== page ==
The Covid-19 global pandemic is the most recent example of myopic behavior in instances that result in severe and sometimes violent public protests against restrictions by governments. As I write, the protests that started two weeks ago in Canada with the “Freedom Convoy” have now extended to Europe and Australia.
And should there be new potent variants, a further deteriorating situation will initiate other necessary restrictions, leading in the end to significant changes—permanently- a new “normal,” lifestyle. To get ahead of such a scenario, to save us and our planet, will require political, economic, sociological, environmental analysis and intervention.
How Can One Health and Welfare Become a Global Priority?
Today societies have either experienced or have the potential for harmful and aggressive behavior, or in some cases only waiting in the shadows to be unleashed in both word and deed. This may be more likely contained in some societies such as those in Scandinavia, but even there they are likely unlocked by steepening social, economic and political divides.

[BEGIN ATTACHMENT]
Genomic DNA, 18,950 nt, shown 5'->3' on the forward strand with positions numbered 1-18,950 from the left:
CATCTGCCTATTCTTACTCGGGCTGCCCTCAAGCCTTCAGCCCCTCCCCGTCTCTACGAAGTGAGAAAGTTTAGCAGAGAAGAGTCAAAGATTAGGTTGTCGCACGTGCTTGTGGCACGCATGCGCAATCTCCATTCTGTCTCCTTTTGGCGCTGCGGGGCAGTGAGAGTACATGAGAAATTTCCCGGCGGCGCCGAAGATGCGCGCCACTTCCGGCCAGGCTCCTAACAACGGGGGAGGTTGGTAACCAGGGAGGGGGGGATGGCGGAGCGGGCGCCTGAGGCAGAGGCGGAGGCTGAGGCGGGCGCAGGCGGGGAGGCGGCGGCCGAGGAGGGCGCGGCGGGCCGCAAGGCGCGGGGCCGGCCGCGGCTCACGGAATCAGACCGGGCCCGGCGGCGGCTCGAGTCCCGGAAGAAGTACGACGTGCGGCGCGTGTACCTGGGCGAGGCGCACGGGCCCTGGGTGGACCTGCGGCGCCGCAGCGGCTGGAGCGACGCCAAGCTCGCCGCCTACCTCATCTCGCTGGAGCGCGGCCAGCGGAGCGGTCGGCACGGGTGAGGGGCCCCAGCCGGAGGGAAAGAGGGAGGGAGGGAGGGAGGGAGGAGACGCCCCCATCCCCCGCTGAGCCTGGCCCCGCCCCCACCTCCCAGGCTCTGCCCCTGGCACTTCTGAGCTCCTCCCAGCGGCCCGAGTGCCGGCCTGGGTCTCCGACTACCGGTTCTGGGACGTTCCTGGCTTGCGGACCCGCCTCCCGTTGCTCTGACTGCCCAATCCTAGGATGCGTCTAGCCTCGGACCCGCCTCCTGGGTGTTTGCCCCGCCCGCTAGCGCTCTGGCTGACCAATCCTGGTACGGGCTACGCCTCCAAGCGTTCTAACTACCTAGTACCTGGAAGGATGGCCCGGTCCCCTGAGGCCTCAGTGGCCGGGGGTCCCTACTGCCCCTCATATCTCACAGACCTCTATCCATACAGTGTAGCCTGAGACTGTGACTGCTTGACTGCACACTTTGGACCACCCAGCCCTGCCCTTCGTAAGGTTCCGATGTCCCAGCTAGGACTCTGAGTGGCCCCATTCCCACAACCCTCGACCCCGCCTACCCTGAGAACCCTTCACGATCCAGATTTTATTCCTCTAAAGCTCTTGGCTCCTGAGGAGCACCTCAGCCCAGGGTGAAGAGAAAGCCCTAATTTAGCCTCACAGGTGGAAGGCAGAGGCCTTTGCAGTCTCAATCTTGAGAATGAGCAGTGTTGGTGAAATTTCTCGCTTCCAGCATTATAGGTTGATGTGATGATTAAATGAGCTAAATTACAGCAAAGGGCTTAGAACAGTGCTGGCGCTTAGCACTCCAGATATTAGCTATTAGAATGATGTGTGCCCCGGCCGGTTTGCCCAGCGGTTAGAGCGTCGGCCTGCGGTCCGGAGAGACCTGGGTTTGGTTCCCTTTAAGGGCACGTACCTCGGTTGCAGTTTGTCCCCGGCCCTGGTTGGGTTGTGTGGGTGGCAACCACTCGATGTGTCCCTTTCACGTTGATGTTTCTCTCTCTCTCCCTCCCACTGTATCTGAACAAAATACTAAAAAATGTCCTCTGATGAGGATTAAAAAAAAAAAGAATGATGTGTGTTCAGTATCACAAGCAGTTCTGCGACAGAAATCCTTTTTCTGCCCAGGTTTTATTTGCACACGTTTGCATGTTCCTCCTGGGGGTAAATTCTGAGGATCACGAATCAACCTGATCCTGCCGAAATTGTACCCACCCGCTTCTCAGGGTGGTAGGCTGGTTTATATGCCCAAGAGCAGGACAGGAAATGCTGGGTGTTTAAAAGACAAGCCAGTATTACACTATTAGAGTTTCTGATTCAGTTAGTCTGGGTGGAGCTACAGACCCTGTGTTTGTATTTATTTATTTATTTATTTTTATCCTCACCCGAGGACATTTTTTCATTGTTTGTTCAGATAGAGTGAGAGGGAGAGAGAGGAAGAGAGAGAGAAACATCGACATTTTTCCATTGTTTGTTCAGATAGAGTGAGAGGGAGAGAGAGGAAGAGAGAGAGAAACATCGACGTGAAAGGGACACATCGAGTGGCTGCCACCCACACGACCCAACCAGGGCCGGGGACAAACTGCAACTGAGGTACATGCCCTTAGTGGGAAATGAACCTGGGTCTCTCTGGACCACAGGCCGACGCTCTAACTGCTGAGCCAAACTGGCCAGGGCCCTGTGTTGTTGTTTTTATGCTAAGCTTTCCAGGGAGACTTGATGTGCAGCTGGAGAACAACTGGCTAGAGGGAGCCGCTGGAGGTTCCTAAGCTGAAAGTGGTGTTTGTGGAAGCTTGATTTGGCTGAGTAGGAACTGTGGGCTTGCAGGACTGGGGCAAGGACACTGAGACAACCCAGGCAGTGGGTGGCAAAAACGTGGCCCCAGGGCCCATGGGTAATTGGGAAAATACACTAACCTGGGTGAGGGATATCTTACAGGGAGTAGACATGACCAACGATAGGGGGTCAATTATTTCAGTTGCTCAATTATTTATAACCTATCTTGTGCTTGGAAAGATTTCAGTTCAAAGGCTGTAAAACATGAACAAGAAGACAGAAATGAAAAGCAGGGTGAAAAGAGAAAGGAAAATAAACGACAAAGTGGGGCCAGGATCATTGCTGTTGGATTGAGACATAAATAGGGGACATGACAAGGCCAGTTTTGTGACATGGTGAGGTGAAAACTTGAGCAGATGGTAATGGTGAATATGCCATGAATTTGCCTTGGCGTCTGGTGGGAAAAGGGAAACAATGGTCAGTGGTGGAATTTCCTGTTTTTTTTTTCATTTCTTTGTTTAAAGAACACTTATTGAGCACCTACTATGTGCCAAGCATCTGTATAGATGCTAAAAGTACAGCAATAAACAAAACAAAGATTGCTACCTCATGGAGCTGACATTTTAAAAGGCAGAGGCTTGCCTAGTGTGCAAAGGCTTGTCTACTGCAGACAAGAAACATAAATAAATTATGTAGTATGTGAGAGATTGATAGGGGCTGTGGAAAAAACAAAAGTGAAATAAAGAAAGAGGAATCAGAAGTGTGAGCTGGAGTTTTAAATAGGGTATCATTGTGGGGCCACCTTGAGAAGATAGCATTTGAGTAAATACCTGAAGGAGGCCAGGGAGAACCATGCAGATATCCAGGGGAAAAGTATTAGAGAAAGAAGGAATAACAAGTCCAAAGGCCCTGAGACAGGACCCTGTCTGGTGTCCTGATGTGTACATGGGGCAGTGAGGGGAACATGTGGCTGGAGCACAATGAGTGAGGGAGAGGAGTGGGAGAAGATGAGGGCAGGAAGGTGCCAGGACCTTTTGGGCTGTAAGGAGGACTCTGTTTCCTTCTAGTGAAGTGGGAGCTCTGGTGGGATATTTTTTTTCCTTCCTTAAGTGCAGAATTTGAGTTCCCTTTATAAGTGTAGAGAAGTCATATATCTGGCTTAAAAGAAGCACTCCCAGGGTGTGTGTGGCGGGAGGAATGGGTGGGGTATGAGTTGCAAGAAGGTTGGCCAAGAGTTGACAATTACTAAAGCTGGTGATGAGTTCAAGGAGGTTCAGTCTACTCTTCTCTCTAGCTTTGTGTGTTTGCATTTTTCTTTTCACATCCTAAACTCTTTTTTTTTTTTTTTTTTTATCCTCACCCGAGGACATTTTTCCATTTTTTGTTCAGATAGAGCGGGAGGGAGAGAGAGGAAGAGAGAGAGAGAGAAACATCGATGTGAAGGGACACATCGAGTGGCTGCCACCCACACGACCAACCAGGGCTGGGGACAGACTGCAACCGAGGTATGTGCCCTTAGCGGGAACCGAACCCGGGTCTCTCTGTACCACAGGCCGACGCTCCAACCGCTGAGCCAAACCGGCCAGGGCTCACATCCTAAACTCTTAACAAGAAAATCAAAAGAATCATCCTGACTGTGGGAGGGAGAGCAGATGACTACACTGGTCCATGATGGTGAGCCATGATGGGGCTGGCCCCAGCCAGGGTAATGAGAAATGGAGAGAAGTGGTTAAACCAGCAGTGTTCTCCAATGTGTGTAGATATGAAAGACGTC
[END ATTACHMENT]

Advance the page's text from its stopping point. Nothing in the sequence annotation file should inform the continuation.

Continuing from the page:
This societal polarization is exacerbated by the COVID-19 pandemic, how it originated, and how it continues and evolves, which is essentially what the One Health approach is about – namely the interface between humans, animals, plants, and the environment.
Everywhere easy access and largely uncontrolled social media make it easier for some to form extremist positions and create cocoons of radical opposition. These grow especially rapidly in times of general hardship when people are looking desperately for any exit from their current state of affairs. To get on top of, ahead of, and looking toward a better future, we need on the global stage far more “Active Civility” to change radical behavior. A recent Impakter article sharpens the argument stating that there are two separate worlds today, the well-situated “Connected” and the deprived ”Disconnected”, e.g. in large parts of Subsaharan Africa. To progress toward One Health, it will not be enough to organize the “Connected” but we must proactively engage impoverished and marginalized “Disconnected” populations.
We are in unpredictable and dangerous times, in many respects much as Noah faced with the deluge; Will it be repeated? Or can people everywhere accept and implement an approach to do common good and treat humans, animal, plants, and the environment as our “One Health” opportunity?
Our Senior Columnist Richard Seifman contributed.